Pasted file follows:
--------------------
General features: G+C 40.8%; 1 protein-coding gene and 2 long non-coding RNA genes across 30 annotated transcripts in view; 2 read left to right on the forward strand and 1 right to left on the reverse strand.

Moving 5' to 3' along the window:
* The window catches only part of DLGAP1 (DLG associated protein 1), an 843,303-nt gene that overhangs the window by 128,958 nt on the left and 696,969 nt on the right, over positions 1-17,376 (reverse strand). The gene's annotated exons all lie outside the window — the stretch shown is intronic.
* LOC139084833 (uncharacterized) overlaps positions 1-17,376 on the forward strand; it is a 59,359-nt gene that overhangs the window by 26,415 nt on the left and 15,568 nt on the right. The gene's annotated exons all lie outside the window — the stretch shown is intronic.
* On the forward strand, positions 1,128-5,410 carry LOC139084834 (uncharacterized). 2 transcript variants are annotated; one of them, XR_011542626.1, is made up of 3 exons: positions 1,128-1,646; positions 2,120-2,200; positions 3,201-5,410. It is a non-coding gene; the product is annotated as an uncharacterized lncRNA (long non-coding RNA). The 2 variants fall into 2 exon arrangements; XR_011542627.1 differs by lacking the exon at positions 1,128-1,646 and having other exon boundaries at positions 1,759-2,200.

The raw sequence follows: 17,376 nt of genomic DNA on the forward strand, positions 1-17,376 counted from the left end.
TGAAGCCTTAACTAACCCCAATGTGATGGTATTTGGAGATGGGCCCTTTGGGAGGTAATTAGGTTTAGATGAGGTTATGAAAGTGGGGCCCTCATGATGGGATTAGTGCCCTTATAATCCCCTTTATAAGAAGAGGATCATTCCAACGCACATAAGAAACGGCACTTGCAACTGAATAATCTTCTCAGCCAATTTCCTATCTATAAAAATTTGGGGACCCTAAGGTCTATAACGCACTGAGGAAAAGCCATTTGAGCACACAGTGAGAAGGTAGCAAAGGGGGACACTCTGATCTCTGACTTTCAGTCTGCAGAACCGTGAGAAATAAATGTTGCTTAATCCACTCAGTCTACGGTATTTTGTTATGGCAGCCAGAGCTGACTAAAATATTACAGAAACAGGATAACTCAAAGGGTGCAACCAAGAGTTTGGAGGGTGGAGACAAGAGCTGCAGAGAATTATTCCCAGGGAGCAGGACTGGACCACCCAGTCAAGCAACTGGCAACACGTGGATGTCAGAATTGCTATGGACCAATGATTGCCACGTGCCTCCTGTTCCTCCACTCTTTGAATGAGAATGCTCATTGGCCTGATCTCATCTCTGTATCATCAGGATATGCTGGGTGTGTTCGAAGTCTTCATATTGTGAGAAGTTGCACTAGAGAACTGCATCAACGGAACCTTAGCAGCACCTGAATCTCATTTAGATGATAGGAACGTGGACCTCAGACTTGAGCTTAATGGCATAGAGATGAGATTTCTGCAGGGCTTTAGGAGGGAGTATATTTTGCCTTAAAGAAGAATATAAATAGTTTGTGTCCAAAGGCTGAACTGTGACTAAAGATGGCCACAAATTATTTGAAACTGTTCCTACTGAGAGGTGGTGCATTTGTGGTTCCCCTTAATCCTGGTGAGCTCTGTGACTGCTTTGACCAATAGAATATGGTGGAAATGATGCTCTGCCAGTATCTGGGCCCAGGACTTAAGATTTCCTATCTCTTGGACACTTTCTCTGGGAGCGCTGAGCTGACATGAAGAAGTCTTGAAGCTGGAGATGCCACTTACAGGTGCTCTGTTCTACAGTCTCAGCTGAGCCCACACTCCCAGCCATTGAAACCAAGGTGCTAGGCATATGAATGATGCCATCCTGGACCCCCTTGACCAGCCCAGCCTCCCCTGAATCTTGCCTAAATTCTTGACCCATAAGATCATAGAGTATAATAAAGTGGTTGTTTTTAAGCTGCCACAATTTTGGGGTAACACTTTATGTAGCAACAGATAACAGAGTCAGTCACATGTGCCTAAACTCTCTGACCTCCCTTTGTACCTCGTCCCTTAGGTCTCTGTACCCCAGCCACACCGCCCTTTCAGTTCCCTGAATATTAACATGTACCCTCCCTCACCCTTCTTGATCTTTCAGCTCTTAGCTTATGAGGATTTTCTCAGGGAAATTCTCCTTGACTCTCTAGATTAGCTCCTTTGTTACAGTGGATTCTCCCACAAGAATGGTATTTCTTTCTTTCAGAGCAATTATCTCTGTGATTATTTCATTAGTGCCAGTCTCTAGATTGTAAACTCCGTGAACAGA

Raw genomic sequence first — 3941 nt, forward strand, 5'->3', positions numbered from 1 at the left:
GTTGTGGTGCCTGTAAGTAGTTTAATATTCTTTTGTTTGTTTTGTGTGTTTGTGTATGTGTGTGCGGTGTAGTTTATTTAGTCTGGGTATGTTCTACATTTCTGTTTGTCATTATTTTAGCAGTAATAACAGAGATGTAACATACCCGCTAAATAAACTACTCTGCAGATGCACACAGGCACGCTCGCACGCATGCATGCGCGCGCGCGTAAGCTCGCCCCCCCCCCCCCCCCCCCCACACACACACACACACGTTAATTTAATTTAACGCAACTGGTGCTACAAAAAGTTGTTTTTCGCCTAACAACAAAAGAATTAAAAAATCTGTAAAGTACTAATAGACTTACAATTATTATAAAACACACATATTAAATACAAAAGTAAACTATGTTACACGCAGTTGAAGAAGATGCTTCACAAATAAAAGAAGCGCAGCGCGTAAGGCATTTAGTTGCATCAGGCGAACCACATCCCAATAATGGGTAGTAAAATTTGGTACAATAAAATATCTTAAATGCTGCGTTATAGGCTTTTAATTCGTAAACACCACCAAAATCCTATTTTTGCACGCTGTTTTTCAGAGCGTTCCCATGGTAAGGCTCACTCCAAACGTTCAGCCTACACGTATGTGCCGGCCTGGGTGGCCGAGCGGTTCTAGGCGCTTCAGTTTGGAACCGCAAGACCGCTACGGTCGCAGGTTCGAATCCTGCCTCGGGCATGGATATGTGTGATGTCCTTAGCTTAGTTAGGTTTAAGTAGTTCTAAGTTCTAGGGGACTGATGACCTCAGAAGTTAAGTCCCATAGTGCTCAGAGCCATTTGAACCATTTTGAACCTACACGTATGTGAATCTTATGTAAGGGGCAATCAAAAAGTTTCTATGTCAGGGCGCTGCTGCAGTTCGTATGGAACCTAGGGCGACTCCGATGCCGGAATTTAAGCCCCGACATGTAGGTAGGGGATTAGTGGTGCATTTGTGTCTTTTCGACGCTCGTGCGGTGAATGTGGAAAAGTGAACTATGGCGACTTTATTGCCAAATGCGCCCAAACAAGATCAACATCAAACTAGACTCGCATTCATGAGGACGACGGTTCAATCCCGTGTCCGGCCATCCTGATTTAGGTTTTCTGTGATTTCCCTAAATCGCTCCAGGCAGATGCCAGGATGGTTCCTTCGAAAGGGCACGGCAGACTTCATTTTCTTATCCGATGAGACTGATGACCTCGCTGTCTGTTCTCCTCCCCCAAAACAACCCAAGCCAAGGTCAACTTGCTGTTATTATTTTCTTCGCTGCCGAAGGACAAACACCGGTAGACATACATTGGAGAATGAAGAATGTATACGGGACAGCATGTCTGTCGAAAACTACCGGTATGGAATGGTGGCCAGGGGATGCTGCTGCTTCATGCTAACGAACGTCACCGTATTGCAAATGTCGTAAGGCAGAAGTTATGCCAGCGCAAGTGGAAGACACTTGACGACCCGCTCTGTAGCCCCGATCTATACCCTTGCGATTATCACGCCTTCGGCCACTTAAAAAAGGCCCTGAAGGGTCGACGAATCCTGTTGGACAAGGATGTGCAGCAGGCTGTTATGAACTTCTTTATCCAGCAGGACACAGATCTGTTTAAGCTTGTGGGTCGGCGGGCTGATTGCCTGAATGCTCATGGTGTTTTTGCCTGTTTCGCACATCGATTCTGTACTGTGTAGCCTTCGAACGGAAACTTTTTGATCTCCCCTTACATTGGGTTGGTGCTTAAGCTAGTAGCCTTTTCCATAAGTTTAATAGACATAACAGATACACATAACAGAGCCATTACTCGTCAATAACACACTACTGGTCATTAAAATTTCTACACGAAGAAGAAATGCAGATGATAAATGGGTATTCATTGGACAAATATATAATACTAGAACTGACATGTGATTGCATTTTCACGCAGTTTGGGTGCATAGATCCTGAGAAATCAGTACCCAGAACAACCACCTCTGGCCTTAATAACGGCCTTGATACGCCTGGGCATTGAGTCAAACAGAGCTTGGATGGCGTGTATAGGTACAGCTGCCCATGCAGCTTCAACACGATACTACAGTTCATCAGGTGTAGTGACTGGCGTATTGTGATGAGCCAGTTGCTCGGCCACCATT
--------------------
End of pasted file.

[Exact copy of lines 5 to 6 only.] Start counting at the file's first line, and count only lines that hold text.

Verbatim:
* On the forward strand, positions 1,128-5,410 carry LOC139084834 (uncharacterized). 2 transcript variants are annotated; one of them, XR_011542626.1, is made up of 3 exons: positions 1,128-1,646; positions 2,120-2,200; positions 3,201-5,410. It is a non-coding gene; the product is annotated as an uncharacterized lncRNA (long non-coding RNA). The 2 variants fall into 2 exon arrangements; XR_011542627.1 differs by lacking the exon at positions 1,128-1,646 and having other exon boundaries at positions 1,759-2,200.

The raw sequence follows: 17,376 nt of genomic DNA on the forward strand, positions 1-17,376 counted from the left end.